What are the reasons you can leave your home in Wirral during the coronavirus pandemic under the new Tier 4 restrictions?
By John Brace (Editor) and Leonora Brace (Co-Editor)
First publication date: 8th January 2021, 11:50 (GMT)
On Wednesday 6th January 2021, new public health regulations were agreed that resulted in Wirral going from a Tier 3 area to a Tier 4 area due to a type of coronavirus that spreads more quickly than before. These modifying regulations (Health Protection (Coronavirus, Restrictions) (No. 3) and (All Tiers) (England) (Amendment) Regulations 2021) came into force on the 6th January 2021.
Those who are categorised as “extremely clinically vulnerable” (a definition of that term and who it applies to can be found at this link) are asked to shield (although vaccinations are being rolled out to these groups).
However, the list of “reasonable excuses” why anyone can leave home in a Tier 4 area has been changed, but the sixteen categories (the list is numbered from 1 to 17 but one of the former categories has been repealed) can be found in full here but is summarised below.
Exception 1 – leaving home necessary for certain purposes
Exceptions in this category include that it is “reasonably necessary” to be buying goods or obtaining services from businesses that are still open in Tier 4 areas whether these goods or services are for their own use, others in the same household, vulnerable persons or those with a disability.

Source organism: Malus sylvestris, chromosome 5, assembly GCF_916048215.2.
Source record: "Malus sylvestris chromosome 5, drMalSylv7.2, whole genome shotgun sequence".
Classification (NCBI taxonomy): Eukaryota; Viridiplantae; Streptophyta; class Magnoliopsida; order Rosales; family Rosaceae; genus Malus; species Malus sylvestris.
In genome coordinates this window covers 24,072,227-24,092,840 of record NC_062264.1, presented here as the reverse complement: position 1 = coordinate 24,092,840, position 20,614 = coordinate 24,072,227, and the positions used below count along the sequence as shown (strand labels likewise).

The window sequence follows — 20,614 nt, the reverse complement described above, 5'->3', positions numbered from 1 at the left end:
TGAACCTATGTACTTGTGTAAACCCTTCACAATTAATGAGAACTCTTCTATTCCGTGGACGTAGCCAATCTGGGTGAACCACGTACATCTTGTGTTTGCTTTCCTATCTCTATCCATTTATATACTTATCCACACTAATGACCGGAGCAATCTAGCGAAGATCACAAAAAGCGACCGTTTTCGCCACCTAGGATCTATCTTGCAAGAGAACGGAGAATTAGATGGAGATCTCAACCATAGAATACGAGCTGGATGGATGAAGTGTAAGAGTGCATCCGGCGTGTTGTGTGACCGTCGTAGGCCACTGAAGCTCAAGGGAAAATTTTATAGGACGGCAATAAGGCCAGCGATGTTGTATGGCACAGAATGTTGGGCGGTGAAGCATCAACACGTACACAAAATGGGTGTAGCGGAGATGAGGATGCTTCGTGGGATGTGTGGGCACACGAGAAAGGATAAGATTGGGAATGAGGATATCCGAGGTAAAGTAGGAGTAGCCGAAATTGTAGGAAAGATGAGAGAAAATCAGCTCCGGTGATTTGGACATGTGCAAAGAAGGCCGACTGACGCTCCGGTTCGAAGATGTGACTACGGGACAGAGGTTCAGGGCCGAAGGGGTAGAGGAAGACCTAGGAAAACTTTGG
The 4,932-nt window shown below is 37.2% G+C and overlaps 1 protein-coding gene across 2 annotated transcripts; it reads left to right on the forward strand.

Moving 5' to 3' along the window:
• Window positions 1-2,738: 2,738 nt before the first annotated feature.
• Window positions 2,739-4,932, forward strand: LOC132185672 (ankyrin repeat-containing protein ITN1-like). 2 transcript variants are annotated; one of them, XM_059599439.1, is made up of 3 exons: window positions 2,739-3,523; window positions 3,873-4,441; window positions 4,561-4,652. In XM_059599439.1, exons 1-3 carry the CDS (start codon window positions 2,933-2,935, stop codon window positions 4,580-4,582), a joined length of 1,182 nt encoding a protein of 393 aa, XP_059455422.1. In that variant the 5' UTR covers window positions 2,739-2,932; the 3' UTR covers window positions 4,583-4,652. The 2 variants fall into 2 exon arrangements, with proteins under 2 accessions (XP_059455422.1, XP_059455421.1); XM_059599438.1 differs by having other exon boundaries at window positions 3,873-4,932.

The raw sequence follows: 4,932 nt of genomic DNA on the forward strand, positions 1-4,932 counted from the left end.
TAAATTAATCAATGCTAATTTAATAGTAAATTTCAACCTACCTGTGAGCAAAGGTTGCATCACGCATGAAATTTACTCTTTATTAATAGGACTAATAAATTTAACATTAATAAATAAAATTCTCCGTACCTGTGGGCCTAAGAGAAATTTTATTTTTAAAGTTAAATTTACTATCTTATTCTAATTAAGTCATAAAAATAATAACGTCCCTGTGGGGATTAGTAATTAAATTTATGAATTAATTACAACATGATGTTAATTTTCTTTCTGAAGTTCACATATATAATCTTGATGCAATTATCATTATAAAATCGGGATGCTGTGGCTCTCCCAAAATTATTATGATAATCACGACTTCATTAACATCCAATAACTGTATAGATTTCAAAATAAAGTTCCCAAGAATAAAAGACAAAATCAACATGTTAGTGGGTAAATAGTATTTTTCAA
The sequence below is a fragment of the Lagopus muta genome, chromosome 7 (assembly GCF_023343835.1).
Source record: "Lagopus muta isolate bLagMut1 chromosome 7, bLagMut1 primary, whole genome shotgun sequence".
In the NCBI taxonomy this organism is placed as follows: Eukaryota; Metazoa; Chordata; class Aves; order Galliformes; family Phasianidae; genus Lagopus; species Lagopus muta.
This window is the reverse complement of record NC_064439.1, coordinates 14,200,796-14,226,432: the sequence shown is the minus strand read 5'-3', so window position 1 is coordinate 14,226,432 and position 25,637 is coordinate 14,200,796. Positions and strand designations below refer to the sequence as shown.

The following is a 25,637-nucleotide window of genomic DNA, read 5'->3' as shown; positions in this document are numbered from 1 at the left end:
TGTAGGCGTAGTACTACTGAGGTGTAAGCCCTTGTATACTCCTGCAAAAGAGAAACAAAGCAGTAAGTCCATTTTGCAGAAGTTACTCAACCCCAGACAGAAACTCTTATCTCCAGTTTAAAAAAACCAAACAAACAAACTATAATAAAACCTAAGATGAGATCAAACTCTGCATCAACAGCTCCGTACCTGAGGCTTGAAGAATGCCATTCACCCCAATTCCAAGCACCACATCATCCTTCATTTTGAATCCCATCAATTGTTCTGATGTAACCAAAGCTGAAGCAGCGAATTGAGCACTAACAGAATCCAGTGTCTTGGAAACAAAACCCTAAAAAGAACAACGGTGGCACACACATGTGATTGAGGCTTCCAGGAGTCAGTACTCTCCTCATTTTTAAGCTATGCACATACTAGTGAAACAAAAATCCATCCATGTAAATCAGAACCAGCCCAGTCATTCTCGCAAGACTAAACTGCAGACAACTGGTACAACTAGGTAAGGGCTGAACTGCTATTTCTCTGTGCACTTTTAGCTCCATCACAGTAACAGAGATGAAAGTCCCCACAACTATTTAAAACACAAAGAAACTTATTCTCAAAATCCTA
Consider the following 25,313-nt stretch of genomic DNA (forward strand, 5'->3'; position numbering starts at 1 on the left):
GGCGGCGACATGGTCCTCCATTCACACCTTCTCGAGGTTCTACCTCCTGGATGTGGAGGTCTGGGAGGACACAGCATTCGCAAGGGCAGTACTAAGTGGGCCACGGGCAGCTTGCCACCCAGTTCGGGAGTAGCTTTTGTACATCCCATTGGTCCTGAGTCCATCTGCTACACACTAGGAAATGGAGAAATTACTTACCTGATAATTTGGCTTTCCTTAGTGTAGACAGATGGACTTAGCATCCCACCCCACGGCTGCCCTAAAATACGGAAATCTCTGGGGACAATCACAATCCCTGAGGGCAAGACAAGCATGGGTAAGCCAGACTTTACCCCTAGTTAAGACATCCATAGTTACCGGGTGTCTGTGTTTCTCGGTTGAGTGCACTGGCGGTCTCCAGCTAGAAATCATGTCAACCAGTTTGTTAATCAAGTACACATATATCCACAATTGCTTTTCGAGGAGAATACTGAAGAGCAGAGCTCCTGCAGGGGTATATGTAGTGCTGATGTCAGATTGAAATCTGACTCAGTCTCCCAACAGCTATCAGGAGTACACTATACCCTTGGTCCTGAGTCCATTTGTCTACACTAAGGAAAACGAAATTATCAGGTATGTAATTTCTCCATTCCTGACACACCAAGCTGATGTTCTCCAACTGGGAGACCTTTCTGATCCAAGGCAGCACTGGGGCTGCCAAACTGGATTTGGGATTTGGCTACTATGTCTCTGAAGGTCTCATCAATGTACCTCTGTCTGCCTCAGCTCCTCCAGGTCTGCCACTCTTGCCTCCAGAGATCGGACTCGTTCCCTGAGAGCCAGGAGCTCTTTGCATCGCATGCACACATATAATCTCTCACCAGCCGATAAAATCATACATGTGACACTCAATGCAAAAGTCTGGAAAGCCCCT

This category also covers leaving home to obtain money from or deposit money with businesses listed in categories (k) and (l) which are “banks, building societies, credit unions, short term loan providers, savings clubs, cash points, undertakings which by way of business operate currency exchange offices, transmit money (or any representation of money) by any means or cash cheques which are made payable to customer and post offices”.
Also covered in this category is leaving home to take exercise alone, with one or more members of their household, with one or more members of their linked household, exercise as part of informal childcare for a child aged 13 or younger, or with members of their linked childcare household. Exercise is also allowed in a public outdoor place with one other person who is not a member of their household, linked household or linked childcare household (with an exception for carers).